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theory gives a better representation of the situation in the 1980s and 1990s.

Q3 Suppose the UK inflation rate were to rise from 2% to 10%. Indicate three sections of the community that would lose and three that would gain from this. List three reasons why a resurgence of inflation might be bad for the British economy.

Losses will be sustained by:

i)  Workers, if their wages are not indexed to inflation.

ii) Categories which payments are fixed in nominal money (pensions, unemployment benefits).

iii) Lenders who set fixed interest rates on their loans because they were not expecting high inflation.

Eventually, these categories will learn from higher inflation and bargain an increase in their payments consistent with the new level of inflation. However, they will suffer a real loss in the short period.

Gains will be shared by:

i)  Firms, which will see the real cost of borrowing money reduced.

ii) Other categories, which have borrowed money at a fixed nominal interest rate.

iii) The government, which sees the real cost of its debt reduced (through the 'inflation tax' the government pays part of its debt).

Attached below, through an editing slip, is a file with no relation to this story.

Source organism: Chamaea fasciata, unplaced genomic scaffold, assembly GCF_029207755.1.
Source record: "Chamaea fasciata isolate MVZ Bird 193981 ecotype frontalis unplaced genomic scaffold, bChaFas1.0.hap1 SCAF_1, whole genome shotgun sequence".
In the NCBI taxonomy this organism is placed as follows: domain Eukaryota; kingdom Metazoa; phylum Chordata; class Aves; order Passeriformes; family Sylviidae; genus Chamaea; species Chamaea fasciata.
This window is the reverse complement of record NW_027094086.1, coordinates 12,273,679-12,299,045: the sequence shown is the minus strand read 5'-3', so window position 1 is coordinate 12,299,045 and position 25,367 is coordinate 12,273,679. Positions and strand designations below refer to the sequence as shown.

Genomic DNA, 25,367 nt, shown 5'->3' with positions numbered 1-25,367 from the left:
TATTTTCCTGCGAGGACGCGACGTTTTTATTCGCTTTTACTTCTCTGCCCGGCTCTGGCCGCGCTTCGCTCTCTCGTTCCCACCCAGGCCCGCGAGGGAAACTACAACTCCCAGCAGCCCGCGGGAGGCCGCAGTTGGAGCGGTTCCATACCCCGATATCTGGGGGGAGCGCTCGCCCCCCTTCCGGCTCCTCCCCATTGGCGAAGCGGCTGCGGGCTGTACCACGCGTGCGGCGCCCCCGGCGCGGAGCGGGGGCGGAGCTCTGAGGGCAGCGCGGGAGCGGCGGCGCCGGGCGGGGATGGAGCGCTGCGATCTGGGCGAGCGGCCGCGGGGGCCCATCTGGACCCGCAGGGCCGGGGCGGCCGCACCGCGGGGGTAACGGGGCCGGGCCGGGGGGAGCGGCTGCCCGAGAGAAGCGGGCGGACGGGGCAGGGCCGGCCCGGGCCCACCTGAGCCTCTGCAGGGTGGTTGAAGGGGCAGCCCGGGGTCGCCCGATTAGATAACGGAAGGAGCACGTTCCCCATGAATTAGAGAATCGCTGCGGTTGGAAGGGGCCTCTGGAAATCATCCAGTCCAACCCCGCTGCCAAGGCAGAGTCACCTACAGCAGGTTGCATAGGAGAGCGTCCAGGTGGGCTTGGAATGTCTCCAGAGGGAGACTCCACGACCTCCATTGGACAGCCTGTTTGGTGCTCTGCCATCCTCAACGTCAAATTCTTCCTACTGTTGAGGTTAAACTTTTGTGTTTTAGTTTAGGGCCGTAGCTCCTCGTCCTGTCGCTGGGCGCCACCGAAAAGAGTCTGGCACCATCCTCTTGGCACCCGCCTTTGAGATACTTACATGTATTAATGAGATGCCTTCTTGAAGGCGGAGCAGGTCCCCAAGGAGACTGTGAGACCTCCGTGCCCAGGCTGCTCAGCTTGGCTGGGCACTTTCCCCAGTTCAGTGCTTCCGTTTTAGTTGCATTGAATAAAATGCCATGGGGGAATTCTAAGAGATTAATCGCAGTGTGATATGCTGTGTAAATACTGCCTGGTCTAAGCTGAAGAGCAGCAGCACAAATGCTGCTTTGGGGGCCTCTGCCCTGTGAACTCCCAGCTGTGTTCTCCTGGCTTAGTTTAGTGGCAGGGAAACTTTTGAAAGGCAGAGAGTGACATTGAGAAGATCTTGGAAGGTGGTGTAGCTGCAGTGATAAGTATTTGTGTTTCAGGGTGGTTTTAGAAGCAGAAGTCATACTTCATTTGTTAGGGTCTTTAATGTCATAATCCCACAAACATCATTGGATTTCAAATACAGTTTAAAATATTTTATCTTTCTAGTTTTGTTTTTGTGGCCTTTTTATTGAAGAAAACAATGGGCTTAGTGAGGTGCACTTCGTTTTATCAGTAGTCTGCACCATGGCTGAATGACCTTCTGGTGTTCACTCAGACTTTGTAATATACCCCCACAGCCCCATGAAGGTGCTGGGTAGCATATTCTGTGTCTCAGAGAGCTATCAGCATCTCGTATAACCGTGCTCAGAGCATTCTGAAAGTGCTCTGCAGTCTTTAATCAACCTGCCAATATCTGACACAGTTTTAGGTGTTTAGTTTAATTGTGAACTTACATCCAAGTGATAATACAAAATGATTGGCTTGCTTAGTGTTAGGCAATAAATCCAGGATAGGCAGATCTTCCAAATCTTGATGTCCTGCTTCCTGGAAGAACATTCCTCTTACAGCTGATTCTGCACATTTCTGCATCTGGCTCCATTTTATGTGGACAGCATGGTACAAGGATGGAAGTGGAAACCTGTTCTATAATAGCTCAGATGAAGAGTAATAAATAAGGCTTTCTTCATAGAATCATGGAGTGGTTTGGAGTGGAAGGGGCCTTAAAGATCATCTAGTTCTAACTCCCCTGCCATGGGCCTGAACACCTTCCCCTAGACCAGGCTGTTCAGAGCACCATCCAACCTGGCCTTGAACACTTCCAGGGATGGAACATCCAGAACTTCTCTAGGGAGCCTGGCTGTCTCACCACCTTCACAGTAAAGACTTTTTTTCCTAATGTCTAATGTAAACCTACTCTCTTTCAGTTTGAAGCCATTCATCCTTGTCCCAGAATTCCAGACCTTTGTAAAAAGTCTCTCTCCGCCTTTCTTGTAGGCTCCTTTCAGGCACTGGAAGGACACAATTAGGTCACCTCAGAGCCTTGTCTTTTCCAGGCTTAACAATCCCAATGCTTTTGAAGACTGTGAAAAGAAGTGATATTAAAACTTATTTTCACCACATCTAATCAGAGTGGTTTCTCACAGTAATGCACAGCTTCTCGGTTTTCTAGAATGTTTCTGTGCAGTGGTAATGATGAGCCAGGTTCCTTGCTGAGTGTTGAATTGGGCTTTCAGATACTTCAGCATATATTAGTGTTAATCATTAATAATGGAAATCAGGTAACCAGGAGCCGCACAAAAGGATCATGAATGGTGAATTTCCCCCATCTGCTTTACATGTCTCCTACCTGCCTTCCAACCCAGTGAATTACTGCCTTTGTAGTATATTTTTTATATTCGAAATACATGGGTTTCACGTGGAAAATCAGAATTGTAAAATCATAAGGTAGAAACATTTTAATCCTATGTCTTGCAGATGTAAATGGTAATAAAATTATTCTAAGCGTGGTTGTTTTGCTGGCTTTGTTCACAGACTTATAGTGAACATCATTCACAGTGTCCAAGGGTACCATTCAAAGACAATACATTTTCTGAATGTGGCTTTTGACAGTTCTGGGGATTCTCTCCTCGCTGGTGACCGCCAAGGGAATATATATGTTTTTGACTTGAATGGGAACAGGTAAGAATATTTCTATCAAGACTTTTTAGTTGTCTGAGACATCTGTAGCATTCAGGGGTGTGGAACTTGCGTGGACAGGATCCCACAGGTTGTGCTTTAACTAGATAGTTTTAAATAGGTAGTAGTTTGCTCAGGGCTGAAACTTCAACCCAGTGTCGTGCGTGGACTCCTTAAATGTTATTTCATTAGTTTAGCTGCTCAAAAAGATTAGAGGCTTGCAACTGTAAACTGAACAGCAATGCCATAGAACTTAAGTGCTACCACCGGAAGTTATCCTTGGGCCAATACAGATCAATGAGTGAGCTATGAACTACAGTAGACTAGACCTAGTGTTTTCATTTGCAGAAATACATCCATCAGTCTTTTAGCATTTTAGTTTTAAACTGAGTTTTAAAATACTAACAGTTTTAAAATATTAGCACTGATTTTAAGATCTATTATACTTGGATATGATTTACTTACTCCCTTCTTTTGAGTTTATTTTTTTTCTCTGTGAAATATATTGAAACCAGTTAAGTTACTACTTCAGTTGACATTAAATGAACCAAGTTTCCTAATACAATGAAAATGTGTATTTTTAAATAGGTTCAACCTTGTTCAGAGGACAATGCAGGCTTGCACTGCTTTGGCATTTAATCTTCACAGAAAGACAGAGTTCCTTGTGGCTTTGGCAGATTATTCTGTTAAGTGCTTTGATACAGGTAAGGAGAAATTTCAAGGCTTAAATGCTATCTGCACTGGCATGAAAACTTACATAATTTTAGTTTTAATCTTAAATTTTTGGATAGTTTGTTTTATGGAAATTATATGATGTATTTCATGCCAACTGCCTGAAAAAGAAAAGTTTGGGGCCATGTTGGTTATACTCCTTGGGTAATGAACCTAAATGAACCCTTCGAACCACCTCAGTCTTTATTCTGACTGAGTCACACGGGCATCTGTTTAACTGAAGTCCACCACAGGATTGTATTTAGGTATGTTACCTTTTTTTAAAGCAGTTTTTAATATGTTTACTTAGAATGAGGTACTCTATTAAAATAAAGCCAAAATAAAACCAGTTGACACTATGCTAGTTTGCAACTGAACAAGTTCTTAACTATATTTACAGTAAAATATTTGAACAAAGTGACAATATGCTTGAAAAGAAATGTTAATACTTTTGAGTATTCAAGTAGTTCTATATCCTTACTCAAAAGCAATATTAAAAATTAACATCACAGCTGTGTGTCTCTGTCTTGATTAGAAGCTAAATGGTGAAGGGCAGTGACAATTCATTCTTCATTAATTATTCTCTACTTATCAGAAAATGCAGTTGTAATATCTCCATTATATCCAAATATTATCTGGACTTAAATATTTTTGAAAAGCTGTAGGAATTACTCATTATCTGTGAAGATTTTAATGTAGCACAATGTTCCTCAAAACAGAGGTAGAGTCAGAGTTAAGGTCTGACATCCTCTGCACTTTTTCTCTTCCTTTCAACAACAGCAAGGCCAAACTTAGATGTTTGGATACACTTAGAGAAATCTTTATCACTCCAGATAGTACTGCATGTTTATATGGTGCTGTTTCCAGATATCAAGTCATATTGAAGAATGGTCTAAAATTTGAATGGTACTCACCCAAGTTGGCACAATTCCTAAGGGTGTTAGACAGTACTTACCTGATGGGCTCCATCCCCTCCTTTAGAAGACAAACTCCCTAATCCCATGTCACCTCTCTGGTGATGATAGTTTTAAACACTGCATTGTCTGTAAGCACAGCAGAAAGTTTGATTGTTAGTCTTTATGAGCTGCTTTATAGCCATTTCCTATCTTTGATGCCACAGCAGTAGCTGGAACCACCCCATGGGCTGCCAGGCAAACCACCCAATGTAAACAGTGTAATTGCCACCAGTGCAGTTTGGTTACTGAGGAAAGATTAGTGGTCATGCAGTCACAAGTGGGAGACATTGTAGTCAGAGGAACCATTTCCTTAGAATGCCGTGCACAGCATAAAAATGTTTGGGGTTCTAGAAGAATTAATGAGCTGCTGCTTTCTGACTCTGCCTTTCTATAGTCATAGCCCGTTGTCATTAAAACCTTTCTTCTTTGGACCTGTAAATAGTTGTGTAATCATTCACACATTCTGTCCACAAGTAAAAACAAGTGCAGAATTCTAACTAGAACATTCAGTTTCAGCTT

Also for these categories, gains will be maintained only in the short period. The adaptation to higher inflation for all the economic agents will be concluded in the long term, thus implying that these gains will be maintained only if inflation was continuously increasing.

Inflation might be bad for UK economy for the following reasons:

i) Inflation is a sign of instability and weakness in the management of macroeconomic aggregates. It would menace the credibility of the Central Bank in attaining its institutional goal of price stability and fuel speculations of further and higher inflation, thus disrupting the functioning of the markets.  Speculation could arise in financial markets (productive investments would by replaced by speculative investments) and in the currency market, leading to a devaluation.

ii) The government will be punished by the financial markets. Inflation will be seen as a way to finance the public debt and would arouse fears over the sustainability of the debt. Therefore, interest rates on government bonds will grow to compensate for the higher risk. Eventually, this will further endanger government's target of fiscal policy.


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